Others go abroad for reasons other than price. Some—especially those seeking plastic surgery, sex-change operations, and substance-abuse rehabilitation—do so for privacy and confidentiality.

Neil Fettig, Medical Tourism Connection chief executive officer, says the company is part of a medical concierge service called Global Healthcare Now. Like Clark, members pay a $49.95 monthly membership fee for medical tourism assistance, as well as domestic medical consumer services, such as medical bill reviews, scheduling physician and dental appointments, and shopping for healthcare values. Fettig says Clark has saved $18,000 with her membership.

Fettig began marketing Global Healthcare Now in 2010. Sales jumped 300 percent in 2011 and are on track to experience a more than tenfold increase in 2012. He forecasts revenue of more than $3 million in 2013.

Medical tourism began garnering lots of publicity in 2008, at a time when the marketplace was chaotic, Fettig says.

“There was no infrastructure to support or a way to market to consumers,” he says. “One of the hindrances is that it’s not easy to do on your own. You’re not aware of the destinations available and you may have to get financing. Some people can’t get a clarified price, so they forego care.”

Clark agrees: “I wouldn’t have done it without that [medical tourism assistance] piece. I wouldn’t have gotten the data on my own. ... I’d still be on the Internet doing research.”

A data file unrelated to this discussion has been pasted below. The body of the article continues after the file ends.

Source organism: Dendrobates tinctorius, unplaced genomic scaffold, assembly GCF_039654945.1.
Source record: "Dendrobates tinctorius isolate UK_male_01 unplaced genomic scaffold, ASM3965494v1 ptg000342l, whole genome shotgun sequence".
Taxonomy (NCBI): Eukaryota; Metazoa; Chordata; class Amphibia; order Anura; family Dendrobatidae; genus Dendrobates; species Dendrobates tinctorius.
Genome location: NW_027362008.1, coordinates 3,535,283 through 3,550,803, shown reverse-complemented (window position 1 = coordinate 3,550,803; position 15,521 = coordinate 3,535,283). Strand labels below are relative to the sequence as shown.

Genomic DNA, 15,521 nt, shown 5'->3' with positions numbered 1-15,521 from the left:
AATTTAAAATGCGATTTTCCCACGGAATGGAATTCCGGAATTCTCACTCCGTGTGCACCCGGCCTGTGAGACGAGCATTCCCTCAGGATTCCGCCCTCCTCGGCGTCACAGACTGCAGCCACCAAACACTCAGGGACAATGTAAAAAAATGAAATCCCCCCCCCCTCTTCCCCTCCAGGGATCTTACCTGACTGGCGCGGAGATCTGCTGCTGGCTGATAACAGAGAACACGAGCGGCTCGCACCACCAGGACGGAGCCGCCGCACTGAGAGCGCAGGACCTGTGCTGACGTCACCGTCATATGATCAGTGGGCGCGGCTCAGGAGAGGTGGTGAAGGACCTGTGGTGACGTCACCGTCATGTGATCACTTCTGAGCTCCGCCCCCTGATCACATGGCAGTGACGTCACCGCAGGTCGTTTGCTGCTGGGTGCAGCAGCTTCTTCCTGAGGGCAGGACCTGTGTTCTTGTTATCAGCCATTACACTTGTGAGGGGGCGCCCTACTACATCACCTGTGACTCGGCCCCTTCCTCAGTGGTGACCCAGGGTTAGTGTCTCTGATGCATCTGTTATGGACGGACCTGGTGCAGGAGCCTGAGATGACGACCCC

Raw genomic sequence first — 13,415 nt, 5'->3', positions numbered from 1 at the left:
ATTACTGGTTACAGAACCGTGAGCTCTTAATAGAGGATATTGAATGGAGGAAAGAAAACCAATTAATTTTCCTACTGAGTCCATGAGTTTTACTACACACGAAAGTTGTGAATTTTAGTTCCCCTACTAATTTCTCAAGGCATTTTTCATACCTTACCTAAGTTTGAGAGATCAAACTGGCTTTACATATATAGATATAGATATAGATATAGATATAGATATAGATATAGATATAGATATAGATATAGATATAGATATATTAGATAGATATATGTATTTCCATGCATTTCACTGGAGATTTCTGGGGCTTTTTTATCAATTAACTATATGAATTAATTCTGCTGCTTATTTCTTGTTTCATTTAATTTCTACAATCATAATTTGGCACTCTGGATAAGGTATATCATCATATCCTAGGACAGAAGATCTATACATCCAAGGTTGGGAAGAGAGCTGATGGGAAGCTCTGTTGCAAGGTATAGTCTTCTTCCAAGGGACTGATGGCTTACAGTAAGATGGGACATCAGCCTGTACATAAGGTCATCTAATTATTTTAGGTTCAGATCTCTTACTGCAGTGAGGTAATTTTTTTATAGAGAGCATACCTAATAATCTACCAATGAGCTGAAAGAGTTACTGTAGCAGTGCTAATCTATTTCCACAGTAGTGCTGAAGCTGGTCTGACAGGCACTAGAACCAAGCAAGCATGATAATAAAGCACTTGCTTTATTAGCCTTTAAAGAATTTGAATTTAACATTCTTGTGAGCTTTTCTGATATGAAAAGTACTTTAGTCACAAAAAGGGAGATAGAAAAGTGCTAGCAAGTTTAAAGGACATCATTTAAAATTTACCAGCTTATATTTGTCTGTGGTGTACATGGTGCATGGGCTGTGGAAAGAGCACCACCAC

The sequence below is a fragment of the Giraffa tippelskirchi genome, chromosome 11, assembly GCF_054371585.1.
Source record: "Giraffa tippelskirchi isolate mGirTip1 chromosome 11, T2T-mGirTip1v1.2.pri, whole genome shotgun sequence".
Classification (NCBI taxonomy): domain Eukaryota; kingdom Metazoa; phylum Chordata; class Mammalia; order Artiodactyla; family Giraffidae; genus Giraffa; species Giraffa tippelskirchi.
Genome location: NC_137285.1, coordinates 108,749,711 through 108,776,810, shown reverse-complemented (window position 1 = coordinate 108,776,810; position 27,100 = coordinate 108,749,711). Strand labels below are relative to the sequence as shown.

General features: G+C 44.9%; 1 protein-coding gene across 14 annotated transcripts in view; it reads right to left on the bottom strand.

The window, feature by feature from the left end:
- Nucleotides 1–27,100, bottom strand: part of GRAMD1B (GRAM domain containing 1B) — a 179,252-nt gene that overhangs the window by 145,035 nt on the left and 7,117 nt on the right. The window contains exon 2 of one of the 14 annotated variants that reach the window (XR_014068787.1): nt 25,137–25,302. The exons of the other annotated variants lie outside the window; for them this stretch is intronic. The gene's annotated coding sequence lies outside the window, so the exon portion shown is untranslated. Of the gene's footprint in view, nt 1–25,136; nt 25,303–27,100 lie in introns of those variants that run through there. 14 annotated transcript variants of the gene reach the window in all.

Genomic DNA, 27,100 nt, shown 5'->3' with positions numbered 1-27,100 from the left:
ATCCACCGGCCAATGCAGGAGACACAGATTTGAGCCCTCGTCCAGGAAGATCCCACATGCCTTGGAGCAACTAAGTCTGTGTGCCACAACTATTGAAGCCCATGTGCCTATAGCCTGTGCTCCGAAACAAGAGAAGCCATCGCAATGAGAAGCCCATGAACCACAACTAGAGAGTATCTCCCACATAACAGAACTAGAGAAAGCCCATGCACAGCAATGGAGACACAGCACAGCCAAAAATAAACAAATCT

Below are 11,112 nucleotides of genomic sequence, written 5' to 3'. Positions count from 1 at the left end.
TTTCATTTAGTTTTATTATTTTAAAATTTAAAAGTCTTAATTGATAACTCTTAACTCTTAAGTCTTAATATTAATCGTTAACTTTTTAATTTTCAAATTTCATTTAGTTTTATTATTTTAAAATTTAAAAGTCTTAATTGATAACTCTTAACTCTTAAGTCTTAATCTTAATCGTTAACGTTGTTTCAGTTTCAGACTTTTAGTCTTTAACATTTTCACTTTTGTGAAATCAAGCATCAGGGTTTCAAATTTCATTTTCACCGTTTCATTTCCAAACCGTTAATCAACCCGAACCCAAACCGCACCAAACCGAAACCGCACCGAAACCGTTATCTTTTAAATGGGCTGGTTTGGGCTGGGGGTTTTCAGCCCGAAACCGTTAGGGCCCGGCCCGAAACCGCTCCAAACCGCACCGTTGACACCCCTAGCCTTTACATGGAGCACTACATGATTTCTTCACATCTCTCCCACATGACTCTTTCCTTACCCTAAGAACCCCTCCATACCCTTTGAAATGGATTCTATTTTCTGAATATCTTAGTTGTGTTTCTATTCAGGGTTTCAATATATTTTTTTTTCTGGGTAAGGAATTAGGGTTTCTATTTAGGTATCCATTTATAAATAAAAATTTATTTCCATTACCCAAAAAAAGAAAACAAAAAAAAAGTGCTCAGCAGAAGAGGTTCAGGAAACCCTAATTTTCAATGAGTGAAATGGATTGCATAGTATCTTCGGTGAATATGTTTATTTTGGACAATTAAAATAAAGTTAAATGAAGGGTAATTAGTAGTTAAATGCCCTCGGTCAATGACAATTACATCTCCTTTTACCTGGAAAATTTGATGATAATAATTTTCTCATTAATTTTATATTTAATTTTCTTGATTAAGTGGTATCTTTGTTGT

Fettig says he invested more than $1 million to create his software-based company, to give it the same feel as a travel website, such as Expedia’s.

“I was able to give international hospitals and doctors an instant medical tourism department,” he says. And for consumers, “this is the way medicine is supposed to be—between you and your provider.”

Medical Tourism Connection has data on providers in 320 cities in 65 nations worldwide. Fettig does not charge the providers a fee or keep a portion of the bill.

The more popular consumer requests are for dental procedures, bariatric surgery, and cosmetic surgery.

“What I hear most often is, ‘I want cheap,’” Fettig says.

His company ran a special at the end of 2011 for $499 Lasik surgery in both eyes for people with flexible spending accounts who had to use-it-or-lose-it by the end of the year. The procedure was done by a U.S.-trained physician in Mexico.

Medical tourism patients tend either to be working-class adults with no or inadequate insurance benefits, or those seeking procedures that customarily are not covered by insurance. Most international surgeries are non-emergency or elective procedures. Popular treatments include dentistry work, laser eye surgery, hip or knee replacements, and gastric bypass.